"I believe we are trying to mimic boxing. If you really want to see who is the best fighter, I believe you should just let them fight. Maybe a 15-minute fight without rounds or a 25-minute fight," he says. "When you stop a fight, you stop the momentum. It could change the result of the fight.
"I believe if you want to see the best, you just let them fight. Me, I believe the sport will be more real if there were no rounds. Maybe the scoring could be based on every five minutes of a fight, but I believe they should change. I believe it might happen in the future. And most fighters, if you ask them, agree with me. They believe it's a fight and you should just let them fight. Don't break it up in the middle. It's supposed to be a fight. You want to see the best man? Let them fight."
Before he ever fought in the UFC, St-Pierre went to Las Vegas with friend David Loiseau to see UFC 40 and the main event featuring Tito Ortiz and Ken Shamrock. That was 11 years ago, before St-Pierre had any aspirations to compete and fight. He was simply accompanying Loiseau, who had scored a regional promotion win over Tony Fryklund in Montreal earlier that year to earn a call-up to the UFC in early 2003.
It was a very different time for the UFC; several years would pass before the lovable cast of the first The Ultimate Fighter season would capture the attention of people across the world and help catapult the promotion to the greatest heights it would ever know.
The night before the fight, St-Pierre and Loiseau sneaked into the MGM Grand Garden Arena and took a stroll in the Octagon. They just walked right in and stepped into the cage, with nary a security guard to be found. All these years later, he is still incredulous that he and Loiseau weren't caught on their venture. Such a thing would never happen today.
"I just got in the cage and did some shadow boxing. I was a fan. I wasn't even a fighter or anything," he says. "There was no security. I couldn't believe it."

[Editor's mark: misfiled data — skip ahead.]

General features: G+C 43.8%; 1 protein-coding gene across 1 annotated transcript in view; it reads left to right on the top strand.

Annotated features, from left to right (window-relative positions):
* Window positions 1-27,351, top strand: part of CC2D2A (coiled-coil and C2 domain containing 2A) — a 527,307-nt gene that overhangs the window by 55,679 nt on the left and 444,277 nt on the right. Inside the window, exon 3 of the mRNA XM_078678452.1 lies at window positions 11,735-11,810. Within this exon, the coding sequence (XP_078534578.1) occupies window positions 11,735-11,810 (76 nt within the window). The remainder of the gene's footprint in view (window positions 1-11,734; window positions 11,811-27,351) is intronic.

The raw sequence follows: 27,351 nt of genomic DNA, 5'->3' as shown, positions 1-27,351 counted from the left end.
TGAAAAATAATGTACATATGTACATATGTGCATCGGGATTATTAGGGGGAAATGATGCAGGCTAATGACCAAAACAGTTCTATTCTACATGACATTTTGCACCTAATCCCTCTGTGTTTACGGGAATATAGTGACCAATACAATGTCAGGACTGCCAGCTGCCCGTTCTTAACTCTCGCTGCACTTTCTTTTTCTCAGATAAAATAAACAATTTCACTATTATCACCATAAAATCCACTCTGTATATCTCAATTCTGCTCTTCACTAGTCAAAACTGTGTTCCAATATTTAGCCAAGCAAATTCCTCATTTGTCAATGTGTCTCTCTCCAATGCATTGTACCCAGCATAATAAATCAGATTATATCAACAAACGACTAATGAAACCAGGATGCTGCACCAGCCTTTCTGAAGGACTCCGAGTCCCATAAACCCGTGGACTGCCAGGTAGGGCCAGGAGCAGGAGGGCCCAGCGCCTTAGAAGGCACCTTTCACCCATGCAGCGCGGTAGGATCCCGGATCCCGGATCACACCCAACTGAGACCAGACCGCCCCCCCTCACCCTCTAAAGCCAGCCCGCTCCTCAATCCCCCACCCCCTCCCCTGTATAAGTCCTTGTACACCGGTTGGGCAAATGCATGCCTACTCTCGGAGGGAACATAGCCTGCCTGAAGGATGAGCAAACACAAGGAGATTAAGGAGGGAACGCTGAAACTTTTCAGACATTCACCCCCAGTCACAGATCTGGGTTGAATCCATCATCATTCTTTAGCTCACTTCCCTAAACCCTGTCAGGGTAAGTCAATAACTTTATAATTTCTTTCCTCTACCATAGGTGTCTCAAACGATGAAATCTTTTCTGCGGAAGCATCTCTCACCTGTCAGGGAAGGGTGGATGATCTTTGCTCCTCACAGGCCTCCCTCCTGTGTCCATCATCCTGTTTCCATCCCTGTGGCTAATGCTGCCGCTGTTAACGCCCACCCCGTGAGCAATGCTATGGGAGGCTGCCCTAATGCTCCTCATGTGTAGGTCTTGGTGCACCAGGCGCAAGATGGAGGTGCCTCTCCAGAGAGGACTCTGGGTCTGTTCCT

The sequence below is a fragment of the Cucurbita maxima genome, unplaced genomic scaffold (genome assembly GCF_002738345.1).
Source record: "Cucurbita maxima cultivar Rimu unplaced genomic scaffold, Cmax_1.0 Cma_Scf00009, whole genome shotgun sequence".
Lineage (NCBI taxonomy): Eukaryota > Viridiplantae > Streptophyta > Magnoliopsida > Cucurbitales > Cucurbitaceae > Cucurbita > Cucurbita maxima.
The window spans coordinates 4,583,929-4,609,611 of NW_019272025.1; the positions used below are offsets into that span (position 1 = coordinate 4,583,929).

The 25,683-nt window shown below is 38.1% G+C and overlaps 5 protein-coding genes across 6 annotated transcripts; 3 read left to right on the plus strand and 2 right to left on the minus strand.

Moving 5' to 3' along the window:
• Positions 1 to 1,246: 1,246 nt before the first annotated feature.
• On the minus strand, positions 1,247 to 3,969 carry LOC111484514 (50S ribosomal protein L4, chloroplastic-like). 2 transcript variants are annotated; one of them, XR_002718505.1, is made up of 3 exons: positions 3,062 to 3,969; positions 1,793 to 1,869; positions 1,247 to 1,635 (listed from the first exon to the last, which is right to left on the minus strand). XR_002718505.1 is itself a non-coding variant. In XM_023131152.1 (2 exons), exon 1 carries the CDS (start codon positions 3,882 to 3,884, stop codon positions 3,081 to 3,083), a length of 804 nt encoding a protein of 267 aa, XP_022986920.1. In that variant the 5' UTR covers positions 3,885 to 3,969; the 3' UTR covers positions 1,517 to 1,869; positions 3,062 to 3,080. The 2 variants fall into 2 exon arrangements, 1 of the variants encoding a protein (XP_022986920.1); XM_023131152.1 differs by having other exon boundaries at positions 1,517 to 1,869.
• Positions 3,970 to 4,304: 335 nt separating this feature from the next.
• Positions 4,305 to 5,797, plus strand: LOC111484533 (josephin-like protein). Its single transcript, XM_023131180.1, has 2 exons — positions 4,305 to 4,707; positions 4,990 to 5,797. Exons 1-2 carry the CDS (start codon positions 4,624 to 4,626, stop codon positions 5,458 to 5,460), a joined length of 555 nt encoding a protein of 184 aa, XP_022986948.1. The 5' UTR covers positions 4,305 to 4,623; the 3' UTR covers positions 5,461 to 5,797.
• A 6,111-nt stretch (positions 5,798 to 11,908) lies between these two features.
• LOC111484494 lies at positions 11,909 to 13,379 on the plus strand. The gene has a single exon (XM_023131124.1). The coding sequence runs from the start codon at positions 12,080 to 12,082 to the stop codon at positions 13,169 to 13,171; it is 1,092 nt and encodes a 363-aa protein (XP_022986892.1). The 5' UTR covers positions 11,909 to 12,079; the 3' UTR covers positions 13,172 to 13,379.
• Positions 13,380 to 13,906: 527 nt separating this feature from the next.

Despite the fame, money and attention that St-Pierre has garnered since that November night, he still finds the time to go back to his roots—to the days, people and events that turned him into a fan. His longtime trainer Firas Zahabi says that pulling out those old tapes is still a regular practice at his Tristar Gym in Montreal.
"I think those old tapes will always be watched," Zahabi says with a laugh. "We watch every fight we can from the golden days. They're like comic books. You can never have fights like that again."
St-Pierre seems happier than usual. Perhaps that's because he has had the best camp in many years, according to Zahabi. GSP says he is ready for Johny Hendricks, and even if the bearded power puncher is just the latest toughest fight of his career (as every fight usually is), it will be no less of an accomplishment if St-Pierre beats him and knocks back another would-be welterweight title challenger.
Or, perhaps, it's because St-Pierre is here, at the MGM Grand Garden Arena, in the presence of the man who made all of this possible.
Without Gracie, would there be a UFC? Perhaps.
But without Gracie, there would be no St-Pierre.